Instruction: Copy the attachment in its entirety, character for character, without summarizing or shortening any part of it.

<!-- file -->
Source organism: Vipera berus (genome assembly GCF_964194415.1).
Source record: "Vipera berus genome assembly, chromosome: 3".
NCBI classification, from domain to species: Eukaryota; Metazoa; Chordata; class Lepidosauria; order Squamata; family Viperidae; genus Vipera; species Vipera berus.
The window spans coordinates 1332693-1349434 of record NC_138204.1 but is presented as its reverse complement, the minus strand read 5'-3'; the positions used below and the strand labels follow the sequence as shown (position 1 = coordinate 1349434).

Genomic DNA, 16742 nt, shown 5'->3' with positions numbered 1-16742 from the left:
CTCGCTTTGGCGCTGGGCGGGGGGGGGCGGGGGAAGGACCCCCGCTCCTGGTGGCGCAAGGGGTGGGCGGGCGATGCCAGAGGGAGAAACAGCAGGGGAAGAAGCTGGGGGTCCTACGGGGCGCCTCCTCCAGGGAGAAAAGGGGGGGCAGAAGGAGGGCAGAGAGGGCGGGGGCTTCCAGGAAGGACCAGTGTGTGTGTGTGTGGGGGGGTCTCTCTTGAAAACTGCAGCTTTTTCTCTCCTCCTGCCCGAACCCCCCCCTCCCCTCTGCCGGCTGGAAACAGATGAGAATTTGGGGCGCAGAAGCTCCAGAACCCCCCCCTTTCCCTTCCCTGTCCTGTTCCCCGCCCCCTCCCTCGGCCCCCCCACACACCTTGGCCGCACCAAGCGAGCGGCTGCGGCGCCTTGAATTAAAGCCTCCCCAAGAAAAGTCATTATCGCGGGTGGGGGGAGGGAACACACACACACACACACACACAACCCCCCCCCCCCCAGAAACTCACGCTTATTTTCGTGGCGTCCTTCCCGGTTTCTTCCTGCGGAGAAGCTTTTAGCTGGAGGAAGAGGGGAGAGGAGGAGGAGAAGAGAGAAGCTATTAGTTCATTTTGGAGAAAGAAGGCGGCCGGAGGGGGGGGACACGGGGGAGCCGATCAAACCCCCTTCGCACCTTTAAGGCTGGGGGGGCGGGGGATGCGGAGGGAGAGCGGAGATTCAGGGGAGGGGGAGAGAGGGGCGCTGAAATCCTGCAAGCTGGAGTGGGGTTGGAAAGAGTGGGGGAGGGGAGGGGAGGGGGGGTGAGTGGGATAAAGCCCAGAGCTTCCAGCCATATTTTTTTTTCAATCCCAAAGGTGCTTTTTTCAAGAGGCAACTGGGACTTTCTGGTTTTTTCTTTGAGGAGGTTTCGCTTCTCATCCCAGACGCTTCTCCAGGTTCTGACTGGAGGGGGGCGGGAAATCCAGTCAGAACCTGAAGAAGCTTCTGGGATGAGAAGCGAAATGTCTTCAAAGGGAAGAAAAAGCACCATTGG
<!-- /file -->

Source organism: Vipera berus (genome assembly GCF_964194415.1).
Source record: "Vipera berus genome assembly, chromosome: 3".
NCBI classification, from domain to species: Eukaryota; Metazoa; Chordata; class Lepidosauria; order Squamata; family Viperidae; genus Vipera; species Vipera berus.
The window spans coordinates 1332693-1349434 of record NC_138204.1 but is presented as its reverse complement, the minus strand read 5'-3'; the positions used below and the strand labels follow the sequence as shown (position 1 = coordinate 1349434).

Genomic DNA, 16742 nt, shown 5'->3' with positions numbered 1-16742 from the left:
CTCGCTTTGGCGCTGGGCGGGGGGGGGCGGGGGAAGGACCCCCGCTCCTGGTGGCGCAAGGGGTGGGCGGGCGATGCCAGAGGGAGAAACAGCAGGGGAAGAAGCTGGGGGTCCTACGGGGCGCCTCCTCCAGGGAGAAAAGGGGGGGCAGAAGGAGGGCAGAGAGGGCGGGGGCTTCCAGGAAGGACCAGTGTGTGTGTGTGTGGGGGGGTCTCTCTTGAAAACTGCAGCTTTTTCTCTCCTCCTGCCCGAACCCCCCCCTCCCCTCTGCCGGCTGGAAACAGATGAGAATTTGGGGCGCAGAAGCTCCAGAACCCCCCCCTTTCCCTTCCCTGTCCTGTTCCCCGCCCCCTCCCTCGGCCCCCCCACACACCTTGGCCGCACCAAGCGAGCGGCTGCGGCGCCTTGAATTAAAGCCTCCCCAAGAAAAGTCATTATCGCGGGTGGGGGGAGGGAACACACACACACACACACACACAACCCCCCCCCCCCCAGAAACTCACGCTTATTTTCGTGGCGTCCTTCCCGGTTTCTTCCTGCGGAGAAGCTTTTAGCTGGAGGAAGAGGGGAGAGGAGGAGGAGAAGAGAGAAGCTATTAGTTCATTTTGGAGAAAGAAGGCGGCCGGAGGGGGGGGACACGGGGGAGCCGATCAAACCCCCTTCGCACCTTTAAGGCTGGGGGGGCGGGGGATGCGGAGGGAGAGCGGAGATTCAGGGGAGGGGGAGAGAGGGGCGCTGAAATCCTGCAAGCTGGAGTGGGGTTGGAAAGAGTGGGGGAGGGGAGGGGAGGGGGGGTGAGTGGGATAAAGCCCAGAGCTTCCAGCCATATTTTTTTTTCAATCCCAAAGGTGCTTTTTTCAAGAGGCAACTGGGACTTTCTGGTTTTTTCTTTGAGGAGGTTTCGCTTCTCATCCCAGACGCTTCTCCAGGTTCTGACTGGAGGGGGGCGGGAAATCCAGTCAGAACCTGAAGAAGCTTCTGGGATGAGAAGCGAAATGTCTTCAAAGGGAAGAAAAAGCACCATTGG